Report: We stream, we binge, we value the Internet most of our services

By Jim O'Neill on Mar 23 2016 at 1:00 PM
Report: We stream, we binge, we value the Internet most of our services

That Americans binge watch streaming video is no surprise; reports on our proclivity to watch more than one episode at a single sitting have been floating around since Netflix started streaming complete seasons of TV shows. But, a new report from Deloitte, its most recent iteration of the Digital Democracy Survey, points out that it’s clearly more than just House of Cards, Transparency and past seasons of Game of Thrones that has us enthralled.

Nearly three-quarters of Americans binge, with viewers 14-25 years old watching an average of six episodes per session, 26-49 year olds watching 5 and viewers 50 and above sitting still for 4. Most popular? TV dramas, followed by comedies.

Across age groups, more than 35% of viewers 14-68 binge weekly; only Gen X viewers (25%) and Matures (15%) binge less often. More than 40% of all viewers binge at least monthly.

“The proliferation of online content shows no signs of slowing down and the consumer appetite to consume content is equally voracious,” says Gerald Belson, who leads Deloitte’s U.S media and entertainment sector. “The survey data indicates that consumers are more willing than ever to invest in services to watch whenever, wherever and on whatever device they choose.”


Not surprisingly, every generation included home broadband as one of the top three services they valued. It was included by 95% of consumers, up from 94% in 2014. Some 79% named pay TV, down from 80% a year ago, and streaming garnered 61%, up from 54% in 2014 and just 17% in 2012.

Deloitte also measured the popularity of devices and found Millennials and Boomers say the most important device in their household is their smartphone. Gen X leans toward their laptops, but just a couple of percentage points more than their smartphones. Matures gravitate (again, just barely more than smartphones) to their desktop computer.

Even more telling, perhaps, is the plummeting popularity of flat panel TV screens.

In 2014, they were ranked among the top three devices most valued by 62% of respondents; in 2015, it was down to 62%, clearly showing the democratization of screens in the American HH.

Deloitte said 46% of consumers subscribe to a streaming service, a number that’s similar to other recent studies. Every generation, except Matures, subscribe to two or more services.

The Top reason people like their streaming services? Again, no surprise, really. No. 1was the ability to watch at any time (71%), followed by no commercials (66%), being able to watch anywhere (61%) and on multiple devices (57%).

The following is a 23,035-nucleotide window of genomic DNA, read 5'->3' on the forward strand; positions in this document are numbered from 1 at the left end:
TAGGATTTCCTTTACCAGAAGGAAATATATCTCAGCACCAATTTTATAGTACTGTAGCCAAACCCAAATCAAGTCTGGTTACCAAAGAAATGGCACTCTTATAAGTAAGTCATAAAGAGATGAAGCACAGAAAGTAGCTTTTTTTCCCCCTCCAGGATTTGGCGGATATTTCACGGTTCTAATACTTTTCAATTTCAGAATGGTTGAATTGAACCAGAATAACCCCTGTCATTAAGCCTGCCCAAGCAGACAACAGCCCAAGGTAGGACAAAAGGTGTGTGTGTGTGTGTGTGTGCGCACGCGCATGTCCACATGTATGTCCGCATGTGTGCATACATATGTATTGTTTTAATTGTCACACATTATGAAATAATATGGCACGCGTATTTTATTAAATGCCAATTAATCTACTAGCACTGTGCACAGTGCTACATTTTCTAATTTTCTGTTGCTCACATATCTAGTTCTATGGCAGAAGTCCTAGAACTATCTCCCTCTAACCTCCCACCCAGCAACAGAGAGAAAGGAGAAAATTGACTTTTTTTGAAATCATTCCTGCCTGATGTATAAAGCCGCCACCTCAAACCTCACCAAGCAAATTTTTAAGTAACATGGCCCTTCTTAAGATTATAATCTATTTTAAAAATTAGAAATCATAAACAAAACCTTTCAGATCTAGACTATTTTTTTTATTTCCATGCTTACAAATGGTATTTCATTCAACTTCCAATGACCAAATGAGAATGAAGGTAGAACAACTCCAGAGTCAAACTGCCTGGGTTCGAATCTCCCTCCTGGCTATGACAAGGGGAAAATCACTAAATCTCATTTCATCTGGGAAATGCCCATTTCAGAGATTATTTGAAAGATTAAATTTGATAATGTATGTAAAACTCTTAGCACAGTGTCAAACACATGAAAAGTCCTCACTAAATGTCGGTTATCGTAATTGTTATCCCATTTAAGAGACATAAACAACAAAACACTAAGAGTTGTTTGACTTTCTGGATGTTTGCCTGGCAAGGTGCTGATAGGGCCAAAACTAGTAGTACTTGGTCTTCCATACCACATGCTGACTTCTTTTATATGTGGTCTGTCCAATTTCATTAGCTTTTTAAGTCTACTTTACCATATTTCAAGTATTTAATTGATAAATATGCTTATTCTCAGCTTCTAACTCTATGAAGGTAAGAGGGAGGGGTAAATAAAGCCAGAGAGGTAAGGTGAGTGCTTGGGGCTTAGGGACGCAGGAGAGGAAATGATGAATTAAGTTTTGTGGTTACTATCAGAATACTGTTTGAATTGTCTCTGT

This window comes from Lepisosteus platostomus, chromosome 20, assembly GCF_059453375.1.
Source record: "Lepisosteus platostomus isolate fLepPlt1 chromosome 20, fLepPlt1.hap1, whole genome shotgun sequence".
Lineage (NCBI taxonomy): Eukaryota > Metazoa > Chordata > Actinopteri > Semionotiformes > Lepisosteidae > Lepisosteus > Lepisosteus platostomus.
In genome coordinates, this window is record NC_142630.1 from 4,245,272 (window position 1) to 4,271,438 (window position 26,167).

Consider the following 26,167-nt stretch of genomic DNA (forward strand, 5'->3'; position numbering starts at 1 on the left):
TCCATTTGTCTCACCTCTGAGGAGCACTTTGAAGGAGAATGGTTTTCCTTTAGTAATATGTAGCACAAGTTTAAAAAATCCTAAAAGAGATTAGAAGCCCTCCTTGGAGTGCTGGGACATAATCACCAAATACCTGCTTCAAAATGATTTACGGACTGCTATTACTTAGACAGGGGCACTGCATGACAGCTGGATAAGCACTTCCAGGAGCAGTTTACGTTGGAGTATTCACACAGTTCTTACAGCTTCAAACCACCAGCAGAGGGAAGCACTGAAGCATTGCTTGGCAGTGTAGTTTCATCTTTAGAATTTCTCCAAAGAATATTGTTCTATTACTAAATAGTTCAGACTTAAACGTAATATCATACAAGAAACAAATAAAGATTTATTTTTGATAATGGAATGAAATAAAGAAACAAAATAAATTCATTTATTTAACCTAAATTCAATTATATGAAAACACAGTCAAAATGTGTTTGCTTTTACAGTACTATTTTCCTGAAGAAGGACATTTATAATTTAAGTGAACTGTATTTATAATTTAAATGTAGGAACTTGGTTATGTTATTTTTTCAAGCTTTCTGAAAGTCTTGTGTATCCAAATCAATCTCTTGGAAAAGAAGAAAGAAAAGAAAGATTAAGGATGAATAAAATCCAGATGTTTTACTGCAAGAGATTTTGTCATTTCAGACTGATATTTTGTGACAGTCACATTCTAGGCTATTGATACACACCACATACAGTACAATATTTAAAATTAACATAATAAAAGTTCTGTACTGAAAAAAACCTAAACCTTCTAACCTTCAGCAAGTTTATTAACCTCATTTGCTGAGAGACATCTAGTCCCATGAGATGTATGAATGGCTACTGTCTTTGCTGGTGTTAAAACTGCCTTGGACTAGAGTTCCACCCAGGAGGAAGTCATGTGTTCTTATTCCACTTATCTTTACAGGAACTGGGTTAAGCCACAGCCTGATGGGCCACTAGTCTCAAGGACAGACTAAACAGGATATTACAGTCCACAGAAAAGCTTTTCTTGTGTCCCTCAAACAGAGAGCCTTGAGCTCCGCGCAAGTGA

Interestingly, 50% of respondents said streaming quality was on par with their pay-TV delivery, up from 45% in 2013 and 49% in 2014.


Deloitte’s report really lights up the trends that Millennial viewers – defined by the researchers as those between 14 and 32 -- are driving.

For instance:

  • 56% of Millennials watch movies and TV shows on devices other than TVs.
  • 20% are willing to watch short- or long-form content on mobile devices, a clear indication that there’s still a lot of room left for mobile to become an even bigger player in the video space.
  • Across the board, Millennials spend more time streaming video than watching TV.
  • Millennials are more likely to own laptops, smartphones, tablets and game consoles than other generations.
  • About two-thirds of Millennials own tablets, with Gen X 959%), Boomers (46%) and Matures (44%) following.
  • Nearly 87% own smartphones, compared to Gen X (78%), Boomers (63%) and Matures (53%).
  • Eighty percent of Trailing Millennials (14-28) own a game console,
  • About one-third of consumers under 50 own at least one streaming media box, with ownership highest among 26-32 year olds at 38%.
  • Nearly three in four Millennials aged 19-32 are more influenced in their buying decisions by social media recommendations than TV ads.
  • Millennials admitted to engaging in an average of four additional activities while watching TV, primarily surfing the Internet, using social networks, and text messaging.

“The on-the-go, always-connected consumer is driving cultural changes in content consumption that fundamentally impact how companies connect with and engage consumers,” said Kevin Westcott, Deloitte’s principal and U.S. media and entertainment consulting leader. “These behavioral changes combined with the shift towards mobile-based consumer experiences are disrupting traditional business models—while at the same time paving the way for newer opportunities for technology, media, and entertainment companies to adapt and evolve.”

Stay tuned.

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